Fundamentals - Practice & Skills, part 7: Sleep, Sleep Disorders, and General Adaptation Syndrome
by Meris Shuwarger BSN, RN, CEN, TCRN July 28, 2021 Updated: August 09, 2023 5 min read
This article covers sleep basics, sleep disorders, and General Adaptation Syndrome. As with all of our videos, you can follow along with our Fundamentals of Nursing flashcards, which are intended to help RN and PN nursing students study for nursing school exams, including the ATI, HESI, and NCLEX.
Sleep was once thought of as a passive and dormant state, but the more we learn about sleep, the more we know that it is a dynamic part of our lives. The brain is very active during sleep, and how well or poorly we sleep can affect our physical and mental health.
The circadian rhythm is the internal biological clock that regulates the sleep and wake cycle of the human body. It regulates when we wake up in the morning and when we go to sleep at night. The circadian rhythm is affected by light exposure, environment, age, and illness or disease.
If the circadian rhythm is disrupted — for example, if you travel across time zones — this can induce an uncomfortable feeling known as jet lag. This is because your body's "clock" is out of sync with your normal circadian rhythm. Working an all-nighter can have the same effect as jet lag, and cause unwanted drowsiness at inopportune times during waking hours.
Stages of sleep
There are three stages of sleep, each one indicating a deeper level of sleep.
Stage 1 sleep is the transition from wakefulness to sleep. This usually lasts several minutes and, during this transition, the body's vital signs decrease naturally.
Stage 2 sleep is the light sleep before deep sleep begins. During stage 2 the body's vital signs continue to decrease.
Stage 3 sleep is deep sleep, when vital signs are at their lowest. In deep sleep, a person is difficult to awaken. A long, deep sleep allows us to feel refreshed when we wake in the morning.
REM stands for “rapid eye movement.” During REM sleep, brain activity increases again, meaning sleep is not as deep as in stage 3. In fact, the activity levels of the brain are the same as those when you’re awake.
REM sleep usually occurs about 90 minutes after falling asleep. During REM sleep, the eyes can be seen to move side to side rapidly, vital signs increase, and vivid dreaming occurs. It is difficult to wake a person in REM sleep, just as it is difficult when they are in stage 3 sleep. The difference is that in REM sleep, the vitals increase, whereas in stage 3 sleep, they decrease.
Common sleep disorders
People who struggle with a sleep disorder can experience a negative impact on their lives. A patient with a sleep disorder will find it affects their ability to recover from illnesses. It may also affect their ability to deal with pain and other symptoms of disease.
Three common sleep disorders are insomnia, sleep apnea, and narcolepsy.
Insomnia is a common sleep disorder that can make it difficult to fall asleep or stay asleep. It can cause you to wake up too early and to not be able to get back to sleep when waking in the middle of the night. Insomnia can sap a person's energy level and mood, and have a detrimental effect on their health, work performance, and quality of life.
Sleep apnea is a breathing disruption that causes a person to stop breathing for a period of time while they sleep or breathe in an irregular pattern. When sleep apnea occurs, it can last at least 10 seconds and occur 5 or more times per hour. Sleep apnea can be either obstructive or central.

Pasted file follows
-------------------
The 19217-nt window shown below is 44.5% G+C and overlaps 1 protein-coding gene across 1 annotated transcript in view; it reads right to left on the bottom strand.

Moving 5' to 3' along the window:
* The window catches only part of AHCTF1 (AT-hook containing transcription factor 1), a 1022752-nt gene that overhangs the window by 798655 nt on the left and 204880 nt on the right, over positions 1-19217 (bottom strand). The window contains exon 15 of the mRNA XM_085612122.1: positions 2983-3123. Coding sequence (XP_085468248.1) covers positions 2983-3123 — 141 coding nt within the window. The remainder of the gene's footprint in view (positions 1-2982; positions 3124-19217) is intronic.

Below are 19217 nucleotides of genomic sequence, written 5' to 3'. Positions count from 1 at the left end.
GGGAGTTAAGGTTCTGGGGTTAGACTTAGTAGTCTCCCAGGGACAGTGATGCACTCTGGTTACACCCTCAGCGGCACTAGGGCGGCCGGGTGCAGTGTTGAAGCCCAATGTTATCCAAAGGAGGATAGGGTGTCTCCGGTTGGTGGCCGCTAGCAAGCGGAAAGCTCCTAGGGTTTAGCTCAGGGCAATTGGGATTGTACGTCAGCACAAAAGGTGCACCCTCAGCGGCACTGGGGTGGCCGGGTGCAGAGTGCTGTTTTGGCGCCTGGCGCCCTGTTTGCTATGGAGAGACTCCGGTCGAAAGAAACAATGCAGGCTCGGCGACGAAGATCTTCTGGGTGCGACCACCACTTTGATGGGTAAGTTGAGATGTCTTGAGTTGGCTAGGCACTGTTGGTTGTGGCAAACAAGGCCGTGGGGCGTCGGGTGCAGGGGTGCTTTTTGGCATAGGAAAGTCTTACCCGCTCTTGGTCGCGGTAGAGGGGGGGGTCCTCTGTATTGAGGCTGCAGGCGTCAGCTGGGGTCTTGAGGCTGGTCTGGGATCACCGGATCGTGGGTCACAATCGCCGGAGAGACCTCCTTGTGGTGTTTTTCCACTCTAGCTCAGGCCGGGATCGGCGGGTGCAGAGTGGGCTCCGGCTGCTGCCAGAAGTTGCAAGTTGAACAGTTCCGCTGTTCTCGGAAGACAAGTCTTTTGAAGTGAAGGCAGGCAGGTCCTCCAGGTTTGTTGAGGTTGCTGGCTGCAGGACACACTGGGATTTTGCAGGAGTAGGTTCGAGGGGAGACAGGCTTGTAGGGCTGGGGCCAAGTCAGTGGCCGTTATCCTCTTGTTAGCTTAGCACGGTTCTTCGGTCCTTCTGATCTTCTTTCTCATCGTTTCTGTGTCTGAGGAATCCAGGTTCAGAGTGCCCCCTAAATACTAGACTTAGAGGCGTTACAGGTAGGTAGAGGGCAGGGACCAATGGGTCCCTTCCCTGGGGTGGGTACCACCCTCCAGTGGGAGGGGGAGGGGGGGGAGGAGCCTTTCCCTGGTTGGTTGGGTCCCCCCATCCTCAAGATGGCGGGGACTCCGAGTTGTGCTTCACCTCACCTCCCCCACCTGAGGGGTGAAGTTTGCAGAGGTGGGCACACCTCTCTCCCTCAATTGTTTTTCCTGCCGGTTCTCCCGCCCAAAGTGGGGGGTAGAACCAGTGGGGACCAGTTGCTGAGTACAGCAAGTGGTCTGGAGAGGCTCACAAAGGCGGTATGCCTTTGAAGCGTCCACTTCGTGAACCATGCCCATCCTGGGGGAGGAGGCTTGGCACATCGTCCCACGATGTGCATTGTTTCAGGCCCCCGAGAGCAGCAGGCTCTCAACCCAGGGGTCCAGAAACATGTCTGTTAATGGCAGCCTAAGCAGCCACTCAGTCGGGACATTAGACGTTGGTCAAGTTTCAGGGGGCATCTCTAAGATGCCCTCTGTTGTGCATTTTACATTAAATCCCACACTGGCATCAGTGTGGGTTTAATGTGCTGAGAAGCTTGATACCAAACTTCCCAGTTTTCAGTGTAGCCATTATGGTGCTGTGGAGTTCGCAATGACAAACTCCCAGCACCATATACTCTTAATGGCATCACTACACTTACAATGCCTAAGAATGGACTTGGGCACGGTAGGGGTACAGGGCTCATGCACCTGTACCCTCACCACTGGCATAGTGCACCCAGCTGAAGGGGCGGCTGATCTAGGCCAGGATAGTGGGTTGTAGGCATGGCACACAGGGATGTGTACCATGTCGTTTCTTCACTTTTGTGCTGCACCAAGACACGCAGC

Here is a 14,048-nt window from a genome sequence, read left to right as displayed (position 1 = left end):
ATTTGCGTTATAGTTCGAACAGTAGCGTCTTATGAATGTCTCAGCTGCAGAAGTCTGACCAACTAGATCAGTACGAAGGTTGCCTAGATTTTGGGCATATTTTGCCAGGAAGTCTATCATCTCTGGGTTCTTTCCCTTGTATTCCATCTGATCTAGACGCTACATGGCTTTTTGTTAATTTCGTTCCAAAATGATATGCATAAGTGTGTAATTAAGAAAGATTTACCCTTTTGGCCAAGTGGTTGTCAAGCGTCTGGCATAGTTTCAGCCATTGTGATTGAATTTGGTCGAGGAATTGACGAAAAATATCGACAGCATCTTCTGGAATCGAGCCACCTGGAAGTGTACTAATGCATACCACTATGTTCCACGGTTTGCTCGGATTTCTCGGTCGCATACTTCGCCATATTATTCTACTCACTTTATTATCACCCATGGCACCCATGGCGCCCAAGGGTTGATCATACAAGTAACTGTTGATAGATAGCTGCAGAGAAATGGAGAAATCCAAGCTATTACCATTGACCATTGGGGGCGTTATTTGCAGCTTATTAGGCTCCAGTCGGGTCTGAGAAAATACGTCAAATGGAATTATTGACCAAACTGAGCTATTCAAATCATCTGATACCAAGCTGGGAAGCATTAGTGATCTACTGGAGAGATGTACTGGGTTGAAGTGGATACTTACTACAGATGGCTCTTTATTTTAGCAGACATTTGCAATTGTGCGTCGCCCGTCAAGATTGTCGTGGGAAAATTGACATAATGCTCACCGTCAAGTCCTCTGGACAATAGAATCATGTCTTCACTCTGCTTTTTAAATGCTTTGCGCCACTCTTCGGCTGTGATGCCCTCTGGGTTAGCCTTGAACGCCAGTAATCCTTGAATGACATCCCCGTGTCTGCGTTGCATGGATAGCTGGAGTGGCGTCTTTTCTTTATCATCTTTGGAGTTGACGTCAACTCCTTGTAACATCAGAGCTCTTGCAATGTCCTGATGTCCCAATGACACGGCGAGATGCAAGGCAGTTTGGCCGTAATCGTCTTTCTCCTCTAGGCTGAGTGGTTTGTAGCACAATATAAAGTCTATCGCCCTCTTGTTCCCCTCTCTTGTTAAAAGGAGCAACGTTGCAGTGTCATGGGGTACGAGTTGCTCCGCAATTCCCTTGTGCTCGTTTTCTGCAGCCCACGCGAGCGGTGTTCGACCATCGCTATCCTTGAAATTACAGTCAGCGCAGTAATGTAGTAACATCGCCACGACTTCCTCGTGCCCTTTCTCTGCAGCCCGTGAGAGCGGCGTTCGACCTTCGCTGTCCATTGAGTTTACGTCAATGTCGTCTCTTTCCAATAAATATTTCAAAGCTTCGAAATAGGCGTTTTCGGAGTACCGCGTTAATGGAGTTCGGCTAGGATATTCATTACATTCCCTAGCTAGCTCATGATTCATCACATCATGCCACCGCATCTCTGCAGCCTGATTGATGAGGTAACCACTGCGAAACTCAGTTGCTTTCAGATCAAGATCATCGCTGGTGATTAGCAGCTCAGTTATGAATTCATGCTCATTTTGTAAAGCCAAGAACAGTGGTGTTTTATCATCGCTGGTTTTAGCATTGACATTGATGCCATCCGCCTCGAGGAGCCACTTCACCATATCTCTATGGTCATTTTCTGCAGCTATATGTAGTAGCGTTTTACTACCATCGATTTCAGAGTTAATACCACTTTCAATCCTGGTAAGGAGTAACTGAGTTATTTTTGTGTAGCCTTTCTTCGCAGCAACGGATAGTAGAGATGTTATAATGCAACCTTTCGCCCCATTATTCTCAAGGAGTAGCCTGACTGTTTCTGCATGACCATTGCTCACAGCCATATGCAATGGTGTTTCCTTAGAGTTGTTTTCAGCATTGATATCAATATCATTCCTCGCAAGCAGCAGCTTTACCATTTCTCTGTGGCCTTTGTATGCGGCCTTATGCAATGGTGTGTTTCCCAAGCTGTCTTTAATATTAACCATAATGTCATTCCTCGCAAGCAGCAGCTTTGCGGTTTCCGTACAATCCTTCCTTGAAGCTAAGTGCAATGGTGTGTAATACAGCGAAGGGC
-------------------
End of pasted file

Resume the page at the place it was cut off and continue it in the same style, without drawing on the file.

Obstructive sleep apnea is when sleep apnea is caused by an obstruction, for example, the upper airways become blocked by overly relaxed airway muscles or by the tongue or soft palate.
With central sleep apnea, the brain doesn't send the proper signals to the muscles that control breathing.
Narcolepsy is a chronic neurological disorder that affects the brain’s ability to control the sleep-wake cycle. A person with narcolepsy might experience uneven and interrupted sleep that can involve waking up frequently during the night. And while they may feel rested after waking, they will feel very sleepy throughout much of the day, to the point of suddenly, unwillingly falling asleep, even while eating or talking. This presents serious dangers should a person fall asleep while driving or operating heavy machinery.
Sleep hygiene is a term for practices that promote improved sleep. It is important to teach your patients how to get better sleep. It is just as important that you learn how to get proper sleep too.
Here are some sleep hygiene best practices:
- Follow a regular sleep schedule. That means going to bed and waking up around the same time each day. It is important to maintain regularity. Consider creating a routine you can follow before bedtime every night.
- Sleep in a cool, dark, quiet room. The temperature in the room you sleep in should be cool (not cold), and there should be very little light or noise that could disrupt a good night's sleep.
- Avoid naps in the late afternoon/evening. Taking a nap too late in the day can interfere with your nighttime routine, and delay the regular onset of sleepiness.
- Avoid alcohol and caffeine later in the day. Either of these can affect your sleep patterns negatively.
- Exercise regularly, but not within three hours of bedtime. Regular daytime exercise can help you fall asleep more easily at night. Exercising too close to bedtime can delay sleepiness and upset your sleep schedule.
- Avoid large meals and the use of electronics before bedtime.
- Large meals can cause indigestion or heartburn, and laying horizontally immediately after eating can cause acid reflux (gastric acid secretion).
- When it comes to electronics, the blue light from screens can stimulate the brain, making it harder to fall asleep. Sleeping beside a blinking or beeping electronic device can cause undesired awakenings when you’re trying to sleep.
Stress: General Adaptation Syndrome
General Adaptation Syndrome (GAS) is what we call the physiological changes that occur during periods of stress, for example, during nursing school.
There are three stages of GAS: Alarm reaction, resistance, and exhaustion.
Alarm reaction stage
The alarm reaction is what happens first when something stresses us or we have a traumatic experience. It is the human "fight or flight" response.
Signs and symptoms of alarm reaction
Resistance is when the body attempts to normalize itself after the initial shock of the stressful event has subsided. The body gets used to the stress and tries to function normally again. That means that vital signs and hormone levels may normalize. But the effects of the initial shock may continue to manifest.
Signs and symptoms of resistance
The signs and symptoms of the resistance stage include poor concentration, irritability, and frustration.
The last stage is exhaustion. When the body finds itself under prolonged stress, it won't be able to resist or normalize. Exhaustion depletes the body’s resources and weakens the immune system.